10:30 p.m.

The mayor of Memphis, Tennessee, says he thinks a statue of Confederate General and Ku Klux Klan leader Nathan Bedford Forrest should be removed from its location at a city park.

In a statement emailed to The Associated Press on Wednesday, Mayor A C Wharton Jr. said he would like to see the statue removed from Health Sciences Park. Wharton said the graves of Forrest and his wife, also located at the park, should be relocated as well.

10:30 p.m.

The mayor of Memphis, Tennessee, says he thinks a statue of Confederate General and Ku Klux Klan leader Nathan Bedford Forrest should be removed from its location at a city park.

In a statement emailed to The Associated Press on Wednesday, Mayor A C Wharton Jr. said he would like to see the statue removed from Health Sciences Park. Wharton said the graves of Forrest and his wife, also located at the park, should be relocated as well.

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The Latest on church shooting: Memphis statue may move

10:30 p.m.

The mayor of Memphis, Tennessee, says he thinks a statue of Confederate General and Ku Klux Klan leader Nathan Bedford Forrest should be removed from its location at a city park.

In a statement emailed to The Associated Press on Wednesday, Mayor A C Wharton Jr. said he would like to see the statue removed from Health Sciences Park. Wharton said the graves of Forrest and his wife, also located at the park, should be relocated as well.

Health Sciences Park was called Forrest Park until the City Council voted in February 2013 to change the name. It also changed the name of Confederate Park and Jefferson Davis Park.

It was not immediately clear if the City Council would consider moving the statue.

Lawmakers have already called for the removal of a bust of Forrest from an alcove in the state Senate chambers.

The suspect in last week’s shooting deaths of nine black churchgoers in Charleston, South Carolina, was seen in photos brandishing the Confederate battle flag as a symbol of hate.

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9:45 p.m.

More than 150 people have joined hands and formed the shape of a heart in a Charleston, South Carolina, park to honor the victims of last week’s shooting at a historic black church.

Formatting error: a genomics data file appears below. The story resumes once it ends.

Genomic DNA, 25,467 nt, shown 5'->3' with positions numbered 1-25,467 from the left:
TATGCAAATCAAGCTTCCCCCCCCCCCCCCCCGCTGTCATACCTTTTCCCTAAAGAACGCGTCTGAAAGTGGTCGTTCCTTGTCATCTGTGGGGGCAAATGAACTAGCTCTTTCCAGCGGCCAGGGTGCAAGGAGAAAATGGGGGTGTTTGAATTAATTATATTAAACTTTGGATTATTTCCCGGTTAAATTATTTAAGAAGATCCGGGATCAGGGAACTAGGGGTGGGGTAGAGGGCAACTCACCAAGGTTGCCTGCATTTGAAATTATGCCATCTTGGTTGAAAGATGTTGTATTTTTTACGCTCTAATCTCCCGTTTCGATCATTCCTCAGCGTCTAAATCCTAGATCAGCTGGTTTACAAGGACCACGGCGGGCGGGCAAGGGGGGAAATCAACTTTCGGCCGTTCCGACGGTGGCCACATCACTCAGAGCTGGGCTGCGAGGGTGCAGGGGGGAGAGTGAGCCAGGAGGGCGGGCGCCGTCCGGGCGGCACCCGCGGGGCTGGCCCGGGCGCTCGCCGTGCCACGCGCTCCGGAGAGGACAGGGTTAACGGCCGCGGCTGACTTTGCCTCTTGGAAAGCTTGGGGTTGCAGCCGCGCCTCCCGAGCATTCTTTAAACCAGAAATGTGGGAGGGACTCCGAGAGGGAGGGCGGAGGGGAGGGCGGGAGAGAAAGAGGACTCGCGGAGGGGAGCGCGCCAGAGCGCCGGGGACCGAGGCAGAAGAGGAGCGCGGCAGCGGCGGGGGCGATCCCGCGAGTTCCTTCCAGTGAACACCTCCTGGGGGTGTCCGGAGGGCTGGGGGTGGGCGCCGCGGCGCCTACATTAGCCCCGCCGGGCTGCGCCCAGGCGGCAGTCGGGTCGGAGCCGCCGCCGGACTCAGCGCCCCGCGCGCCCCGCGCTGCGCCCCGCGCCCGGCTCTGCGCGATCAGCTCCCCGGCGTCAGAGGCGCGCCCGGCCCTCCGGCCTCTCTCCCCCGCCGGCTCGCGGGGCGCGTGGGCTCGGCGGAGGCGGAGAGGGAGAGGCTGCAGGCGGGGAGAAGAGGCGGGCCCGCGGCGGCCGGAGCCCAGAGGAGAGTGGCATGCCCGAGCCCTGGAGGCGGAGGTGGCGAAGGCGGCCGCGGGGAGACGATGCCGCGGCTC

Organizers called the event the Holy City Heart Project. People made the heart shape Wednesday night while a photographer used a drone to take an overhead picture. Afterward, the event included musicians and a drum circle.

Organizers said they wanted to spread a positive message a week after the fatal shooting of a pastor and eight parishioners at the Emanuel African Methodist Episcopal Church.

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9:30 p.m.

The National Park Service is calling on concessionaires to stop selling items with the Confederate flag following the fatal shooting of nine people at a historic black church in Charleston, South Carolina.

National Park Service director Jonathan Jarvis says the Confederate flag has a place in books, exhibits and reenactments — but clothing, stickers or other items that use the flag as a stand-alone feature should be removed from the stores. Books and other news media depicting the flag in its historical context may remain.

Jarvis made his request in a memo issued Wednesday evening that was obtained by The Associated Press.

The agency contracts with third parties to administer concessions at national parks. Park stores that carry the Confederate flag are generally found at Civil War battlefields or national historic sites.

–Associated Press Writer Kevin Freking in Washington contributed.